A hole inside a heart. A tiny heart. A heart the size of an infant’s fist, with a hole the size of a penny. A hole that helped to keep a little girl alive. Georgia Mae Braddy is, without doubt, a fighter. At four months old, she has already undergone three major surgeries, one of which took place while she was still in utero. This is her story, but it is also the story of a team of UNC doctors and comprehensive caregivers in the departments of cardiothoracic surgery, neurosurgery, and maternal-fetal medicine who worked tirelessly and diligently in coordinated effort to save her life.
At 20 weeks of pregnancy Carmen Braddy, a pediatric nurse, and her husband, Will Braddy were informed that their daughter had Myelomeningocele Spina Bifida, a birth defect in which the spinal cord does not develop properly. The condition involves issues with the spinal cord and nerves, meaning that her little girl may not be able to kick her legs or move her lower limbs, she may never be able to ride a bike or learn to roller skate. Eighty percent of children in this group will develop hydrocephalus, a build-up of cerebrospinal fluid in the cavities deep inside the brain. It was a terrifying diagnosis for the family, but there were options available to them.
Myelomeningocele, the lesion “opening” on the spine, can be repaired in two ways. The first is a surgery that takes place after the child is born, the back is open, nerves of the spine are exposed on the skin and then closed. The other option for babies diagnosed with Myelomeningocele Spina Bifida is a surgery done in utero. This allows the doctors to close up the spinal cord and nerves in the spine as the child is still developing and gives them a better chance of warding off the development of hydrocephalus as well as the possibility of maintaining some lower body function.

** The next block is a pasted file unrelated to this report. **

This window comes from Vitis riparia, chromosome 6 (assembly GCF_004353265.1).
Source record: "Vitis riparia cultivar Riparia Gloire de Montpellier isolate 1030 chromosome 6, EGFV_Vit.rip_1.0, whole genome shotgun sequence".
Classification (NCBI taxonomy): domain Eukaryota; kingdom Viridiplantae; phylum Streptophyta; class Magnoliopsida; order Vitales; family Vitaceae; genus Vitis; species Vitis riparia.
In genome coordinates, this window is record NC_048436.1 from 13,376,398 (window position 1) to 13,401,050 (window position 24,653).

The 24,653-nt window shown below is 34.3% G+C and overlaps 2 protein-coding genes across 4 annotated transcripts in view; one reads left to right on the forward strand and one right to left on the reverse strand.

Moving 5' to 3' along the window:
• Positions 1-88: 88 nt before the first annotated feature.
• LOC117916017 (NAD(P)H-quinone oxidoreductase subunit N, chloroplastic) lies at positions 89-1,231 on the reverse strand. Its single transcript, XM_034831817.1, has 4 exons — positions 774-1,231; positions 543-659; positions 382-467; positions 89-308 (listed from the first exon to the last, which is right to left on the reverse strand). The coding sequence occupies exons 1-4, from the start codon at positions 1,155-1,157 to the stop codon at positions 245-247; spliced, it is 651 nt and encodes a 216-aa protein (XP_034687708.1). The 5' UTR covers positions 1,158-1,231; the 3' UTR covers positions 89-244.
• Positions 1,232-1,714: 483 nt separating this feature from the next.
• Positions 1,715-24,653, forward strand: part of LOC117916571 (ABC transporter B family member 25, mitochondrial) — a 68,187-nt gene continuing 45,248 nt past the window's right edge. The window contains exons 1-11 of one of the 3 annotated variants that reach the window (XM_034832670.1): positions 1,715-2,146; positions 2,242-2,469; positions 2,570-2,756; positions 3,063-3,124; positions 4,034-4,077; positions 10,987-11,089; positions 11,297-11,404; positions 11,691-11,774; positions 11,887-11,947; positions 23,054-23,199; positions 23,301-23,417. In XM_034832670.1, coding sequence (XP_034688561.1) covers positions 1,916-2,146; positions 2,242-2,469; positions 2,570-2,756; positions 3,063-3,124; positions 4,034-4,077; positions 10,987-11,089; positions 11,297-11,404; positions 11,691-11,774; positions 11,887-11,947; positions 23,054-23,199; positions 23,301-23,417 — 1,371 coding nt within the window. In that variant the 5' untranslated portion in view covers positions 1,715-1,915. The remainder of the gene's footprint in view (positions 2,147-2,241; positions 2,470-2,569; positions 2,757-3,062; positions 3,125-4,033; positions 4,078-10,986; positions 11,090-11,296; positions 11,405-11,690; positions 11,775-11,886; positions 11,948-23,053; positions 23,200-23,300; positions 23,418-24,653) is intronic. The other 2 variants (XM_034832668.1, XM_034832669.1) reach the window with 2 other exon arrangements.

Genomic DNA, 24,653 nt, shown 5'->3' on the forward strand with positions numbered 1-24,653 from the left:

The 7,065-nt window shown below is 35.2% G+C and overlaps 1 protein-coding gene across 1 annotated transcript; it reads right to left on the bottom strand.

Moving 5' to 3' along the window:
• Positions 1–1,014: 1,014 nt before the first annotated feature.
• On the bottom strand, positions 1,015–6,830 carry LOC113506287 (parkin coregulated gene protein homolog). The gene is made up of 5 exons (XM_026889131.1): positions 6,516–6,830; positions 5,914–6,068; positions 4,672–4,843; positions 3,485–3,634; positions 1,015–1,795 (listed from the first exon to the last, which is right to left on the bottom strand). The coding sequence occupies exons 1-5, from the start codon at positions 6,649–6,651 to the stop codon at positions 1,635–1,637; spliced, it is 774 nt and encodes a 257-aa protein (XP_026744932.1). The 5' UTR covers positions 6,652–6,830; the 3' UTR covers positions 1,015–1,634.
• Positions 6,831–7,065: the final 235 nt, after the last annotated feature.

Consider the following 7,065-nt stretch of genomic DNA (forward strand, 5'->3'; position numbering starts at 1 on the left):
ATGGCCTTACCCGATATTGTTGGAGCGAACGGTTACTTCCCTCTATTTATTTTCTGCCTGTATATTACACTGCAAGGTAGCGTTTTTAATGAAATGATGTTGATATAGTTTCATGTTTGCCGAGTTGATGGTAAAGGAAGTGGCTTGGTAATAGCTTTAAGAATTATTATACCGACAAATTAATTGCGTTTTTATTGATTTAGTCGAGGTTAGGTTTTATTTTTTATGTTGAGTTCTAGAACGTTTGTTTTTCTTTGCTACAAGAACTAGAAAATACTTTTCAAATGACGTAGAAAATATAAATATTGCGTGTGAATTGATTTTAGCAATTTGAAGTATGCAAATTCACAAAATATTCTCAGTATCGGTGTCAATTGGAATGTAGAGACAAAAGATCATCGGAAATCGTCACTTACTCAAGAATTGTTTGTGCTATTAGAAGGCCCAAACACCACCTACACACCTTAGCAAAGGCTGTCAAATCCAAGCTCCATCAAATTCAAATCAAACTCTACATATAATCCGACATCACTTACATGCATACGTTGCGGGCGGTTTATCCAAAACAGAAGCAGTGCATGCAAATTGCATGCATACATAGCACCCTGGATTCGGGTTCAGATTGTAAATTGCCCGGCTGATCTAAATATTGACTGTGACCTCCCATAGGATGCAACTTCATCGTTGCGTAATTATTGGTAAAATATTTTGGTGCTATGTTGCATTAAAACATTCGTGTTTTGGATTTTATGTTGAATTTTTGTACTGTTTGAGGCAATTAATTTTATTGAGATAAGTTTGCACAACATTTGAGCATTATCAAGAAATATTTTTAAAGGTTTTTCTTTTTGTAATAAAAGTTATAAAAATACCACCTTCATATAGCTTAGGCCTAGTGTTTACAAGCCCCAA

Carmen’s doctors at Duke referred the family to the UNC Medical Center, the only facility in the state of North Carolina and one of the few in the Southeastern United States that performs prenatal Myelomeningocele Spina Bifida surgery.
“When Duke first referred us to UNC for the surgery,” Carmen explains, “I told my husband, no way, I don’t want them messing with my child while she’s still inside of me. Maya Lindley, a coordinator with Maternal and Infant Health at UNC, contacted me to discuss the procedure and we had a conversation that lasted over an hour. After I hung up with her I just knew, I changed my mind, I was definitely going to do it just by learning the facts, the benefits and how this could potentially make her (my baby’s) quality of life better.”
On March 13, 2018, Carmen and her unborn child underwent surgery. Dr. William Goodnight, Associate Professor, and Maternal-Fetal Medicine doctor performed Carmen’s part of the surgery, creating an incision from her belly button to her pelvic bone. He positioned the baby and held her as Dr. Scott Elton, Division Chief of Pediatric Neurosurgery, completed the Myelomeningocele repair.
“We have a multidisciplinary team of doctors under one roof that come together to care for both the mother and her child,” says Dr. Elton. “Even before we ever get to surgery the parents meet everybody as a family, they see their team so everyone can explain what their part in the story is. This includes neurosurgery, maternal-fetal medicine, NICU, orthopedics, urology, and rehab. We want to make sure the parents are informed, empowered and feel supported throughout the entire process because they have become part of our family, we will see that child grow over the next eighteen years. ”
After the surgery, Carmen was on bed rest for the remainder of her pregnancy but made the trip every Tuesday for an ultrasound to check on her baby’s progress. On May 30, Carmen and her family checked in to UNC for their scheduled C-Section. Georgia Mae Braddy was born at 6 pounds, .5 ounces, 19 inches in length. “Everyone was so impressed when she came out kicking and moving her legs because we weren’t even sure she would be able to do that,” recalls William Braddy, Georgia Mae’s father.